Buy-side quant of the year: Alex Lipton and Marcos Lopez de Prado

Risk Awards 2021: optimal trading solution was inspired by concept used in nuclear cooling

Alexander Lipton
Alex Lipton, who wins the award alongside Marcos Lopez de Prado

Systematic traders who rely on mean-reversion strategies need quantitative tools to alert them when it’s time to pull out of a trade. The problem of estimating stop-loss and profit-taking levels is normally solved by two separate models using the circuitous route of Monte Carlo simulations. But work published this year by Alex Lipton and Marcos Lopez de Prado takes a novel, more direct tack.

Perhaps appropriately for two quants who have chalked up impressive careers on opposite sides of the buy/sell divide – Lipton mostly in banking and Lopez de Prado in investment management – the pair tackle both ends of the problem of optimal trading simultaneously. Their technique adopts a closed-form solution that detects both stop-loss and profit-taking boundaries – and makes more realistic assumptions.

They deploy so-called heat potentials – a mathematical physics concept rarely used in finance and more typically applied to thermodynamics problems, notably in Russia, where its principles help cool nuclear reactors.

“This is classic Lipton and the Russian school of maths and mathematical physics,” says Michael Sotiropoulos, managing director in the quantitative research team of Citadel Securities’ market-making arm.

“The technique is general and powerful, so it can be used for seemingly disconnected problems in finance, like pricing an American option or solving mean-reverting optimal statistical arbitrage strategies,” says Sotiropoulos. “It is an elegant and robust solution.”

In their paper, they build a model to optimise the Sharpe ratio. With that, they confirm some intuitive rules of thumb for trading in a mean-reverting market. For example, when there is perception of a strong mispricing, it is advisable to hold the position rather than stopping the loss early, but if the mispricing is weak or non-existent, it is advisable to take the profit as it arises.

“This is a critical problem, particularly to market-makers that try to profit from intraday price oscillations around an equilibrium price,” says Lopez de Prado. “It’s to everybody’s advantage to have more market liquidity, and our hope is that this work will help market-making operations to be more efficient and avoid unnecessary losses,” he adds.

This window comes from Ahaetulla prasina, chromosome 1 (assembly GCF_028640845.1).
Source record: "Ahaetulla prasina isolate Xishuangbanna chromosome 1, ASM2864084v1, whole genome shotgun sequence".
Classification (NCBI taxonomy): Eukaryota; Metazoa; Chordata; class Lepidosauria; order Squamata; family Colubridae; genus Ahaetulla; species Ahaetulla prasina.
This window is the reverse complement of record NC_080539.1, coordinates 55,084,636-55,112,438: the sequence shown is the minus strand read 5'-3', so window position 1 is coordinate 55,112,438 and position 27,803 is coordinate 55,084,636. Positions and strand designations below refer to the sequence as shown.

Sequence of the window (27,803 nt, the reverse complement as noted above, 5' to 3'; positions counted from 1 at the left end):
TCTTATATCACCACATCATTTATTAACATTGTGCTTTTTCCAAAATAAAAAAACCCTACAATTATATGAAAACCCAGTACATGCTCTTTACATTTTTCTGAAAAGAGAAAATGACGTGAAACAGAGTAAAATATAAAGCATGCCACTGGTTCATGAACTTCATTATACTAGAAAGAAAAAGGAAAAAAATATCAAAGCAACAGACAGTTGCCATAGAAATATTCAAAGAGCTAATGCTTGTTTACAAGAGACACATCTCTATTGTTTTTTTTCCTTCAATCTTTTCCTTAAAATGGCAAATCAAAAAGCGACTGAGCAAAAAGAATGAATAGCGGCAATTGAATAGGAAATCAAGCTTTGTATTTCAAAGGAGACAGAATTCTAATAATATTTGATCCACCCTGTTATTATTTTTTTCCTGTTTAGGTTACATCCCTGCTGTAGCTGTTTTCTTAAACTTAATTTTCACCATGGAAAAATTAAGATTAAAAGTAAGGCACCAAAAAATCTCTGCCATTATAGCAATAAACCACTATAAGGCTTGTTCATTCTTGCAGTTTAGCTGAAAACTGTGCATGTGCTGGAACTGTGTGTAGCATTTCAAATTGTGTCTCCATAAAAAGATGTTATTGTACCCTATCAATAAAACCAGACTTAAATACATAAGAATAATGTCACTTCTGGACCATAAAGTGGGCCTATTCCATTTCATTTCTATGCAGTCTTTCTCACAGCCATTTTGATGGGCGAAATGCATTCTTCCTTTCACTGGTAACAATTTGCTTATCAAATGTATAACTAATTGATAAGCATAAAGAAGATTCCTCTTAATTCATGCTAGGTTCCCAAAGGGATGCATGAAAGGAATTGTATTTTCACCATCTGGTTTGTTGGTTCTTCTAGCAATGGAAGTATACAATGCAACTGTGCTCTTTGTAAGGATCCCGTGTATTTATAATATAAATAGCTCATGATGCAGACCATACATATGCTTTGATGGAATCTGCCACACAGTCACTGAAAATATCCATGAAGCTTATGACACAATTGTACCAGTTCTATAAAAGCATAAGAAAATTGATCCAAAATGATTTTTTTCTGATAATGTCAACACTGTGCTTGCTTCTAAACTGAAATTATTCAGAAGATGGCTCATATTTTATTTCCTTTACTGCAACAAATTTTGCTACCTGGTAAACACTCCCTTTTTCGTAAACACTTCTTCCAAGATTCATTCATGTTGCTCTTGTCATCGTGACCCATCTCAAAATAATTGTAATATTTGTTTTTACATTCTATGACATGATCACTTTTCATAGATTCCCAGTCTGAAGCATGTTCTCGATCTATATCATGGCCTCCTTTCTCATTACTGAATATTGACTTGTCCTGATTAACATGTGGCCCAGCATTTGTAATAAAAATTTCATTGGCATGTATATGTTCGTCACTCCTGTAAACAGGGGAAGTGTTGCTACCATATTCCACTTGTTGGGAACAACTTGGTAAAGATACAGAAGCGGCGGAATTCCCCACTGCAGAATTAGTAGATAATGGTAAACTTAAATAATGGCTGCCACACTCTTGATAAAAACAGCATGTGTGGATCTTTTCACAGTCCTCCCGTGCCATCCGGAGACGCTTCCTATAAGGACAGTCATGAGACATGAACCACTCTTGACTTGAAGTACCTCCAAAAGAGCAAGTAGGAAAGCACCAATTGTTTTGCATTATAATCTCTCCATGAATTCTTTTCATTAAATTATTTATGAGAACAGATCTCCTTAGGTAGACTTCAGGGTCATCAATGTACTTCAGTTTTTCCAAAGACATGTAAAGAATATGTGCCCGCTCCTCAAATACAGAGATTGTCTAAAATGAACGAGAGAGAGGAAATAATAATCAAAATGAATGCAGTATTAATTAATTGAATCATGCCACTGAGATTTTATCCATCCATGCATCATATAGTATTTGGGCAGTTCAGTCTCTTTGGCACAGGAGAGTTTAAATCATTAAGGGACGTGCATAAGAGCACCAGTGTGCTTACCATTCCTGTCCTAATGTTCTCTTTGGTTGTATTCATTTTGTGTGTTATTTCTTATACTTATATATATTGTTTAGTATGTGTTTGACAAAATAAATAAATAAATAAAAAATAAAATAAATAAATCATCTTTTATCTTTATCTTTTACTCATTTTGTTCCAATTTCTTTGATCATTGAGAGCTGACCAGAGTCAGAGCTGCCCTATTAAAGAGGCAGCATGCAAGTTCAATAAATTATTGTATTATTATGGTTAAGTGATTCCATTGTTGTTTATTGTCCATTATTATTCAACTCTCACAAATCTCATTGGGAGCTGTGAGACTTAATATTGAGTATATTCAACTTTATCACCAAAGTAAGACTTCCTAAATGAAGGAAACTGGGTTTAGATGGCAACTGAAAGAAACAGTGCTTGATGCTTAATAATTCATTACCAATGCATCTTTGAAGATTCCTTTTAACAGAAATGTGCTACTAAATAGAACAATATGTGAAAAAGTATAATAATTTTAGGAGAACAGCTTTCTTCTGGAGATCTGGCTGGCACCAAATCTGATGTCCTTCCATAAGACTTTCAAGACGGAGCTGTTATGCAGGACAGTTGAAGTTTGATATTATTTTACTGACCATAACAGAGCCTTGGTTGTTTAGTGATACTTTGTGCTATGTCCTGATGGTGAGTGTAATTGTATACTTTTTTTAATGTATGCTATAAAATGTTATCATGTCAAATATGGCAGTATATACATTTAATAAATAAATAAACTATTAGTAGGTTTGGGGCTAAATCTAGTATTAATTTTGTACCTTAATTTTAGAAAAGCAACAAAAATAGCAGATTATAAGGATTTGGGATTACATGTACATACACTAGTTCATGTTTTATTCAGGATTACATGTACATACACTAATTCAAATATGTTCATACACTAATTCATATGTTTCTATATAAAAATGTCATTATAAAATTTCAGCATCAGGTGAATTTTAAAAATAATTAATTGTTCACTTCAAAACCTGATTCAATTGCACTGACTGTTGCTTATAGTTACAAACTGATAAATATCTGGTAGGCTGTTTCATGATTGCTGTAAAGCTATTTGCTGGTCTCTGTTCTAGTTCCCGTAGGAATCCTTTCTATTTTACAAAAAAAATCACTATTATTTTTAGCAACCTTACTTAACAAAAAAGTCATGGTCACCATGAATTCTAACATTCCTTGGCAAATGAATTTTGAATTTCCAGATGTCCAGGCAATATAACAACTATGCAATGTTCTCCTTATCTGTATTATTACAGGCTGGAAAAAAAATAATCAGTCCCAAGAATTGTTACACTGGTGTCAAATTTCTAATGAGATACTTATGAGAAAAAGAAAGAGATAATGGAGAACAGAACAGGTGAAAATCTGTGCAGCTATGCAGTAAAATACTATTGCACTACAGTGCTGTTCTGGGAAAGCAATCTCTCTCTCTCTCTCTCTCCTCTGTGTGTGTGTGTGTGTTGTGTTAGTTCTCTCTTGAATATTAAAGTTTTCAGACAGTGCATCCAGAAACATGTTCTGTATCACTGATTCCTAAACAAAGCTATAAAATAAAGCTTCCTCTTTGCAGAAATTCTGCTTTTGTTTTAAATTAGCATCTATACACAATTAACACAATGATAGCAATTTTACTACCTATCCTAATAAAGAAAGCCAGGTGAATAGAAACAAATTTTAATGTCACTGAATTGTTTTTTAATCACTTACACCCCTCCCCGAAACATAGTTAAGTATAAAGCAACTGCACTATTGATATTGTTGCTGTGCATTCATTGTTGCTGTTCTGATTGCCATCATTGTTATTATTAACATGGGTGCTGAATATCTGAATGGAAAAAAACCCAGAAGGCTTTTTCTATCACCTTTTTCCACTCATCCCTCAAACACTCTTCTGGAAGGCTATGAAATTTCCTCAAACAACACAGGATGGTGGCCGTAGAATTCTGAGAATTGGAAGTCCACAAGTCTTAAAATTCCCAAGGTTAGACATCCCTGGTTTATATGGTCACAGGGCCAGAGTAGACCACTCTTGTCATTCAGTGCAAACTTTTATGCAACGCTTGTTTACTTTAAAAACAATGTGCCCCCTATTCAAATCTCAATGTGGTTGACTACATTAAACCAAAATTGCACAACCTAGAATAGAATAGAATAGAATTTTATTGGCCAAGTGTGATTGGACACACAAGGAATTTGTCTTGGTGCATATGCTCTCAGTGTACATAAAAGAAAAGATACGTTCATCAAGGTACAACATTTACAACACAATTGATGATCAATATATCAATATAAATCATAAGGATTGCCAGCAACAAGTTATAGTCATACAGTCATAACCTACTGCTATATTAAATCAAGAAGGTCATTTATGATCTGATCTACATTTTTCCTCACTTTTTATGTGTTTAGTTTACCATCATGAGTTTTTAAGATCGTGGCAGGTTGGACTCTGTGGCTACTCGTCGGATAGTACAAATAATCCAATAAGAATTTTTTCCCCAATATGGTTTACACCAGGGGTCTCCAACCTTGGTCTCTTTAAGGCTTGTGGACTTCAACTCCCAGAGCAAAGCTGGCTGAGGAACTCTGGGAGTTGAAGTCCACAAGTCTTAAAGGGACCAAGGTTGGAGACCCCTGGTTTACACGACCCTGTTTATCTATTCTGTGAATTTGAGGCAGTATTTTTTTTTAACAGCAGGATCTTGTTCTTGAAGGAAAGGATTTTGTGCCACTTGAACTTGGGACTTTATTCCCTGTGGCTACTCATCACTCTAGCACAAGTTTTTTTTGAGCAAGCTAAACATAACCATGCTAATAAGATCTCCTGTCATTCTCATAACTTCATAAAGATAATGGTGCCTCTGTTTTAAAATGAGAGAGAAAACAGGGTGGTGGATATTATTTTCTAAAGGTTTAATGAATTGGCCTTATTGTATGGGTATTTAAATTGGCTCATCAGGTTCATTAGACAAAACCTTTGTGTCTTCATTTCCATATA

Solving profit-taking and stop-loss problems simultaneously is like solving a corridor problem that looks at the probability that something following a random walk falls off to the left before it falls off to the right, with the difference that the boundaries of the corridor are not constant, but time-varying.

“Other authors have tried to tackle this problem, but they did it in a rather unsatisfactory way,” says Lopez de Prado. “They adopted narrow and unrealistic assumptions. For example, some assumed that traders can hold positions indefinitely.”

Industry odd couple

When the notion to work on these models arose, Lipton and Lopez de Prado barely knew one another. Lipton was reading a chapter of a book in which Lopez de Prado proposed a numerical method to determine the exit levels of a trading strategy – and in the same chapter suggested an analytical, closed-form solution existed, but was yet to be found. Lipton’s intuition linked that problem to a physics solution he’d learned decades earlier and contacted Lopez de Prado to propose collaborating on it.

At first glance, they may seem an unlikely team. Lipton, co-founder and chief information officer of payments firm SilaMoney, is best known for his quantitative research roles on the sell side. When he became’s first quant of the year in 2000, he was director of quant analysis at Deutsche Bank.

Marcos Lopez de Prado
Marcos Lopez de Prado

Ken Griffin later hired him to head capital structure quant research at Citadel, but his longest tenure was with Merrill Lynch, first as co-head of the global quant group, then as head quant at Bank of America. Since leaving banking, he has dedicated most of his efforts studying blockchain technologies and cryptocurrencies.

Lopez de Prado is global head of quantitative research and development at the Abu Dhabi Investment Authority. He latterly developed machine learning solutions at US-based hedge fund AQR and contributed to connecting quantum computing and finance.

He has spent most of his career on the buy side – heading quant equity research at UBS in Zurich, working on high-frequency trading at Citadel, heading global quantitative research at Tudor Investments and managing a team handling a $13 billion corporate bond portfolio at Guggenheim Partners.  

Despite their largely diverging career paths, both talk proudly of their collaborations with US National Laboratories – Lipton at Los Alamos, Lopez de Prado at Lawrence Berkeley – as well as their numerous academic affiliations. They are convinced these experiences helped shape their scientific approach to finance and of the benefits of sharing the results of their research. The number of scientific publications between them is in the hundreds.

Their collaboration continues. Having completed a Covid-prompted epidemiological model together, they plan to solve more financial problems. “We will be working on a number of buy-side problems related to portfolio selection and extraction of value from datasets,” says Lipton

“In essence, we’ll work on incorporating the principle of the scientific method in investment management,” adds Lopez De Prado. “Where we don’t have the luxury of experimentation.”

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